What are merchant cash advances?
A merchant cash advance (MCA) is an alternative form of funding in the realm of debt financing. Unlike your standard bank loan, MCAs allow businesses to receive a lump sum upfront, or a cash advance, based on credit card sales as a quick way to receive funding.
How do repayments work?
The repayment works in two different ways. You can get a cash advance upfront in exchange for a percentage of your future credit card sales, or you can repay with a daily or weekly fixed amount from your bank account. Either way you decide to structure the repayment, you will also pay fees based on a factor rate. The factor rate is a risk assessment based on your sales performance, similar to an interest rate on a loan. It’s not uncommon to see a factor rate between 1.2 to 1.5.
So, what type of businesses would be a good fit for MCAs?
Typically, businesses who are in a bind for quick cash opt for MCAs, because the requirements to qualify are not as strict as getting other types of financing.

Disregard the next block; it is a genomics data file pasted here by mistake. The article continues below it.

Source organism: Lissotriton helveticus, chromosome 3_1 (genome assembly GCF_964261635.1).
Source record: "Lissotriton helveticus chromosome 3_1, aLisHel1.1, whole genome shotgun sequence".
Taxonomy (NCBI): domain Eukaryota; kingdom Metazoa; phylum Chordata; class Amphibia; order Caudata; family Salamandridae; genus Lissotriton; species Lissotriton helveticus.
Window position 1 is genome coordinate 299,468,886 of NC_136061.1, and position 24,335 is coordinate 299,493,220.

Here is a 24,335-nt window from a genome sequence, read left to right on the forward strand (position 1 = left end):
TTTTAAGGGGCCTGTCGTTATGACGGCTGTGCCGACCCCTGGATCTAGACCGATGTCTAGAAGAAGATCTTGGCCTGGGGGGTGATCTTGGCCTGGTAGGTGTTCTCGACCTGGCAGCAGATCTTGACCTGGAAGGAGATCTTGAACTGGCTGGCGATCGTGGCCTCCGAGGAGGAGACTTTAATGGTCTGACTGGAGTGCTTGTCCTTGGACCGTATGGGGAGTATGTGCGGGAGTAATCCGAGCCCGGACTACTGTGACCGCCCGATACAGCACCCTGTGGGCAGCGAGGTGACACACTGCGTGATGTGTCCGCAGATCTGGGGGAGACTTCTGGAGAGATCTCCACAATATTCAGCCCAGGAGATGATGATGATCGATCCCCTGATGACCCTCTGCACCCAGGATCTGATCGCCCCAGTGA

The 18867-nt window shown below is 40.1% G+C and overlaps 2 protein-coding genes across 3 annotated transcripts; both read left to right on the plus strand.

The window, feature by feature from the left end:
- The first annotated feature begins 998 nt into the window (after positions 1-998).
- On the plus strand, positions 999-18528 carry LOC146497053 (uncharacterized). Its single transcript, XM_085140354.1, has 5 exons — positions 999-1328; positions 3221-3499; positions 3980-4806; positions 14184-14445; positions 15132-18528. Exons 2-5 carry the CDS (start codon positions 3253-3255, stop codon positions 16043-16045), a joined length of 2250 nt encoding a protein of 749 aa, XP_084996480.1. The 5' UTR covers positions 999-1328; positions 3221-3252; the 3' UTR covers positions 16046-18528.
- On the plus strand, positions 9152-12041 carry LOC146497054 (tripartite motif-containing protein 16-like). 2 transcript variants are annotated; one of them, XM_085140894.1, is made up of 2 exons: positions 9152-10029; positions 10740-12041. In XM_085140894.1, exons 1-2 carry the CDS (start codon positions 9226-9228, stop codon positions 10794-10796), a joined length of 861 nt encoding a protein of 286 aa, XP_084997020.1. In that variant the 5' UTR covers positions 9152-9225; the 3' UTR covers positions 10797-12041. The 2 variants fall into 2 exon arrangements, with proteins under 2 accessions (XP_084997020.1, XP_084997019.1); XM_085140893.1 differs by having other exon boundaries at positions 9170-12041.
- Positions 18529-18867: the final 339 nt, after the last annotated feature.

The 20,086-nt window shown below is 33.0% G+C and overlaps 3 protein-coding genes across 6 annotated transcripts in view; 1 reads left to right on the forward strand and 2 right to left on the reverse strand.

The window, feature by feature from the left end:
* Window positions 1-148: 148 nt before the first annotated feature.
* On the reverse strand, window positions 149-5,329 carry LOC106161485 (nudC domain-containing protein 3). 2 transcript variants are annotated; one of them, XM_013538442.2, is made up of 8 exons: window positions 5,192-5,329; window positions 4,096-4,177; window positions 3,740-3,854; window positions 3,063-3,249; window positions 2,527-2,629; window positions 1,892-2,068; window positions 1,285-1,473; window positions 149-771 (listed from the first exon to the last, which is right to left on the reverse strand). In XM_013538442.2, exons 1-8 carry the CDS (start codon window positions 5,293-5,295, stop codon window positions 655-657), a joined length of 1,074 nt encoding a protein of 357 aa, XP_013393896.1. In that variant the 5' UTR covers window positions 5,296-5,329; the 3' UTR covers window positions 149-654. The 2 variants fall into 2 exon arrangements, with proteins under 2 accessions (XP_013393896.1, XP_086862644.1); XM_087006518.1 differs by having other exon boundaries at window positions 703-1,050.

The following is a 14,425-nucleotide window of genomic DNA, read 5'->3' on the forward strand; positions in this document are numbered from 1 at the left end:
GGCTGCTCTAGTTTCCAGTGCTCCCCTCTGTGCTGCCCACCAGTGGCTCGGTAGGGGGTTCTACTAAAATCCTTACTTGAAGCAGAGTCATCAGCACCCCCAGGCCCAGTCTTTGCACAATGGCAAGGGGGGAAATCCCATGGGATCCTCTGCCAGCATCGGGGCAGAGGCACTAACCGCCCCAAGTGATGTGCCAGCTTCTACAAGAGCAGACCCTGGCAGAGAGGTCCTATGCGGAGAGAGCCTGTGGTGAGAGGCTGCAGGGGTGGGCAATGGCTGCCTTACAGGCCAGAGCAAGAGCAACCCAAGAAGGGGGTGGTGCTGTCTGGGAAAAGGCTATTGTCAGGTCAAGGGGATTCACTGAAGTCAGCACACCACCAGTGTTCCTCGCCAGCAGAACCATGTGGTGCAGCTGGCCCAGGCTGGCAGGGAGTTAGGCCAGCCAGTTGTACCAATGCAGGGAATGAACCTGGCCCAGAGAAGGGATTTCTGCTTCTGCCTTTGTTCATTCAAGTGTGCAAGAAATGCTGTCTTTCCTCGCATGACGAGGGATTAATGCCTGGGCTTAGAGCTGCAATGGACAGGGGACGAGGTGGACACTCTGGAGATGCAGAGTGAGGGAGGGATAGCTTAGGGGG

What are some advantages of MCAs?
MCAs have flexible repayment terms, are unsecured, and can be used in any way you want. Once you’re approved, you can see the cash as early as a day to a week.
What are some disadvantages of MCAs?
Although they’re quick, MCAs are very expensive. While the factor rates are fixed, you could see an APR upwards of 350% depending on the provider. Since their repayment structures are based on credit card sales, you must accept credit cards. Lastly, minimum daily payments hurts cash flow, and this type of financing doesn’t help your credit score.
Many of these disadvantages could be deal breakers for some companies. A good alternative could be a short-term loan from online lenders if you can hold off on cash for a few months. Factoring is another alternative if you often have unpaid invoices and not the best credit, since factoring is mainly depending on your customer’s ability to pay.
Like any form of debt financing, choosing to fund your business with your merchant cash advance isn’t a decision to take lightly. It can be a great form of bridge funding in the short run, but fully understanding the contract for an MCA is key to avoid the risk of being in a worse position than you started.